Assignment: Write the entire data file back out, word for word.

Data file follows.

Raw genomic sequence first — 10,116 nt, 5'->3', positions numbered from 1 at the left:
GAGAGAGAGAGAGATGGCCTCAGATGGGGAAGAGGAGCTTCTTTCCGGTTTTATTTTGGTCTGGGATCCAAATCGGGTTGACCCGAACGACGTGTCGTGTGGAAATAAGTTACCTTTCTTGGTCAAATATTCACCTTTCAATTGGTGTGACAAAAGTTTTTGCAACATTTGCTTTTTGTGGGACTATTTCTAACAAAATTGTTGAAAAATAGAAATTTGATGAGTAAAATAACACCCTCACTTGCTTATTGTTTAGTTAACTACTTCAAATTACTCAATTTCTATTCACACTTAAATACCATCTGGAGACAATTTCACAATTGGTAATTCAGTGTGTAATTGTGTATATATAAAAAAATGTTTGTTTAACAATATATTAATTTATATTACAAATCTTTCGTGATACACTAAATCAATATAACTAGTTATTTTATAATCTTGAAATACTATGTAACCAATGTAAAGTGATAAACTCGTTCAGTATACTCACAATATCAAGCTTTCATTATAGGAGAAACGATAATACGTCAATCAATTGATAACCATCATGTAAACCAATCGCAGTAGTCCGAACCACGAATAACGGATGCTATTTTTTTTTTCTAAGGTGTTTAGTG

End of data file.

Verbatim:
Raw genomic sequence first — 10,116 nt, 5'->3', positions numbered from 1 at the left:
GAGAGAGAGAGAGATGGCCTCAGATGGGGAAGAGGAGCTTCTTTCCGGTTTTATTTTGGTCTGGGATCCAAATCGGGTTGACCCGAACGACGTGTCGTGTGGAAATAAGTTACCTTTCTTGGTCAAATATTCACCTTTCAATTGGTGTGACAAAAGTTTTTGCAACATTTGCTTTTTGTGGGACTATTTCTAACAAAATTGTTGAAAAATAGAAATTTGATGAGTAAAATAACACCCTCACTTGCTTATTGTTTAGTTAACTACTTCAAATTACTCAATTTCTATTCACACTTAAATACCATCTGGAGACAATTTCACAATTGGTAATTCAGTGTGTAATTGTGTATATATAAAAAAATGTTTGTTTAACAATATATTAATTTATATTACAAATCTTTCGTGATACACTAAATCAATATAACTAGTTATTTTATAATCTTGAAATACTATGTAACCAATGTAAAGTGATAAACTCGTTCAGTATACTCACAATATCAAGCTTTCATTATAGGAGAAACGATAATACGTCAATCAATTGATAACCATCATGTAAACCAATCGCAGTAGTCCGAACCACGAATAACGGATGCTATTTTTTTTTTCTAAGGTGTTTAGTG